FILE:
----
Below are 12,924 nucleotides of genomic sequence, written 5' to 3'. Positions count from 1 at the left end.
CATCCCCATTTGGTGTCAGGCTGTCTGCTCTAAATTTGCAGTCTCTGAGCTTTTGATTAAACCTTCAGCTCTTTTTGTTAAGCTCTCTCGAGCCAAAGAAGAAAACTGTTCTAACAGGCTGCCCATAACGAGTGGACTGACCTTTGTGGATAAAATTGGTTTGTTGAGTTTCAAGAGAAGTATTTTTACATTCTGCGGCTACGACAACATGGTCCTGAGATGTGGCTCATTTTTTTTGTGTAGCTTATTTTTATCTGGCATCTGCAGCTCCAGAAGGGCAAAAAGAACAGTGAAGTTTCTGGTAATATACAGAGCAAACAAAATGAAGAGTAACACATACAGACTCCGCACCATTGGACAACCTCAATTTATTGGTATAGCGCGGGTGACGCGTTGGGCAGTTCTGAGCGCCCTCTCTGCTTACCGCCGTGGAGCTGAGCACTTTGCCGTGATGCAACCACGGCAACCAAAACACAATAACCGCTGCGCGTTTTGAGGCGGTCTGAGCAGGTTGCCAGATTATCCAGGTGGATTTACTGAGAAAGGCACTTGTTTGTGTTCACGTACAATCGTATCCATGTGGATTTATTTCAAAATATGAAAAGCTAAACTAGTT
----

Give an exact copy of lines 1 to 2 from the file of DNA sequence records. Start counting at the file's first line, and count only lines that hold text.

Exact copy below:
Below are 12,924 nucleotides of genomic sequence, written 5' to 3'. Positions count from 1 at the left end.
CATCCCCATTTGGTGTCAGGCTGTCTGCTCTAAATTTGCAGTCTCTGAGCTTTTGATTAAACCTTCAGCTCTTTTTGTTAAGCTCTCTCGAGCCAAAGAAGAAAACTGTTCTAACAGGCTGCCCATAACGAGTGGACTGACCTTTGTGGATAAAATTGGTTTGTTGAGTTTCAAGAGAAGTATTTTTACATTCTGCGGCTACGACAACATGGTCCTGAGATGTGGCTCATTTTTTTTGTGTAGCTTATTTTTATCTGGCATCTGCAGCTCCAGAAGGGCAAAAAGAACAGTGAAGTTTCTGGTAATATACAGAGCAAACAAAATGAAGAGTAACACATACAGACTCCGCACCATTGGACAACCTCAATTTATTGGTATAGCGCGGGTGACGCGTTGGGCAGTTCTGAGCGCCCTCTCTGCTTACCGCCGTGGAGCTGAGCACTTTGCCGTGATGCAACCACGGCAACCAAAACACAATAACCGCTGCGCGTTTTGAGGCGGTCTGAGCAGGTTGCCAGATTATCCAGGTGGATTTACTGAGAAAGGCACTTGTTTGTGTTCACGTACAATCGTATCCATGTGGATTTATTTCAAAATATGAAAAGCTAAACTAGTT